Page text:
I started this post before the revelation about KRACK and the world wide vulnerability of the WPA2 protocol described in KRACK in Wi-Fi security: Everything you need to know and in articles elsewhere around the 'net. When there is this much attention paid to a tech problem then hopefully a easy fix is right around the corner.
But what about all those companies that get hacked? It seems that hardly a week goes by during which we DON'T hear about some big corporation losing all its customers' personal information to hackers. See, for example, Russian hackers reportedly found using Kaspersky software, Equifax website borked again, this time to redirect to fake Flash update, and get this, Secret files on jets and navy ships stolen in 'extensive and extreme' hack.
Yegads! Not our military secrets too! Apparently so.
Take a gander at this warning from this June 2017 blackhat.com survey: Portrait of an imminent cyberthreat. Intro: Cyber attacks on US enterprises and critical infrastructure are coming soon, according to some of the industry’s most experienced and highly informed security professionals. And in most cases, defenders are not prepared.
The survey reveals a wide range of insights, including:
1. 60% of respondents believe that a successful cyber attack on US critical infrastructure will occur in the next two years. Only 26% are confident that U.S. government and defense forces are equipped and trained to respond appropriately.
2. 69% of IT security professionals believe that state-sponsored hacking from countries such as Russia and China has made US enterprise data less secure.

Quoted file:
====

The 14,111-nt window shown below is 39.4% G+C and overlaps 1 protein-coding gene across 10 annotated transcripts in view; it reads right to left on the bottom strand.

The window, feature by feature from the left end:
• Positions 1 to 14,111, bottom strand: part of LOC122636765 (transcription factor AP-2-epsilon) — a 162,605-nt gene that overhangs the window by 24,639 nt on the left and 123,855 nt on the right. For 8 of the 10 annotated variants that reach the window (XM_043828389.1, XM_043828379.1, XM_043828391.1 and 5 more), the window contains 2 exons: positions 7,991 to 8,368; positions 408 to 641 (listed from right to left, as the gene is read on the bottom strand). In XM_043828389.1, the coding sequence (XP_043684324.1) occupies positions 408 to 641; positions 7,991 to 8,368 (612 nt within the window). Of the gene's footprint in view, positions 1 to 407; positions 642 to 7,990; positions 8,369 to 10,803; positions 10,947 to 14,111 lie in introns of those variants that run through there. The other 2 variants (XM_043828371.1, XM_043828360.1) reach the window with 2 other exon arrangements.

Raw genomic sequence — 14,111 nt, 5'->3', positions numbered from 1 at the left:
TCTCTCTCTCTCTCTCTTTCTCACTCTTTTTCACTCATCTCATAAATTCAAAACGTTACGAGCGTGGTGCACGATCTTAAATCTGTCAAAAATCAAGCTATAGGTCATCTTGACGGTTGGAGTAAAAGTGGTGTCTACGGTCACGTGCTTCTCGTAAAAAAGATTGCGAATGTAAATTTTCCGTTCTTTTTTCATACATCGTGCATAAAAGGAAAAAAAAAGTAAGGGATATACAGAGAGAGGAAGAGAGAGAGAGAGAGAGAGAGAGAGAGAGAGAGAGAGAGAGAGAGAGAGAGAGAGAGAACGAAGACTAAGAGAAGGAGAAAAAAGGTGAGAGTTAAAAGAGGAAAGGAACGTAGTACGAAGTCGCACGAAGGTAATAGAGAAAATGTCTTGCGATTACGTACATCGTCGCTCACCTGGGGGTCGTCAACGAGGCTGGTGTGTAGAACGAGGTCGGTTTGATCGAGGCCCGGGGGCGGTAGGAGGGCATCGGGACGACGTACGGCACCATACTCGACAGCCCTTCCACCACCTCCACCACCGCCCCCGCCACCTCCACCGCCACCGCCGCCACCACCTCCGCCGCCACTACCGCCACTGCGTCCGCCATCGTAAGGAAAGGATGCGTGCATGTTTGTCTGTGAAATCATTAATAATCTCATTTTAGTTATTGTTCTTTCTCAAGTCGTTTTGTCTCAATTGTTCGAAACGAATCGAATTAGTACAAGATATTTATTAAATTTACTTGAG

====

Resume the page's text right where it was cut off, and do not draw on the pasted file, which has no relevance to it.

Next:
3. Only 26% of information security pros believe that the new White House administration will have a positive impact on cybersecurity policy, regulation, and law enforcement over the next four years.
4. About two-thirds of respondents think it’s likely that their own organizations will have to respond to a major security breach in the next 12 months. Sixty-nine percent say they don’t have enough staff to meet the threat; 58% believe they don’t have adequate budgets.
5. IT security professionals’ greatest concerns are around phishing and social engineering (50%) and sophisticated attacks targeted directly at their own organizations (45%).
6. The increased use of ransomware remains the most serious new threat faced by cybersecurity professionals, cited by 36% of respondents.
Take a look at number 5 again. "Security professionals’ greatest concerns are around phishing and social engineering (50%)..." Boy! If there's one thing Hillary Clinton, et al, taught us it's that we shouldn't fall for phishing schemes.
10:46 AM 10/17/2017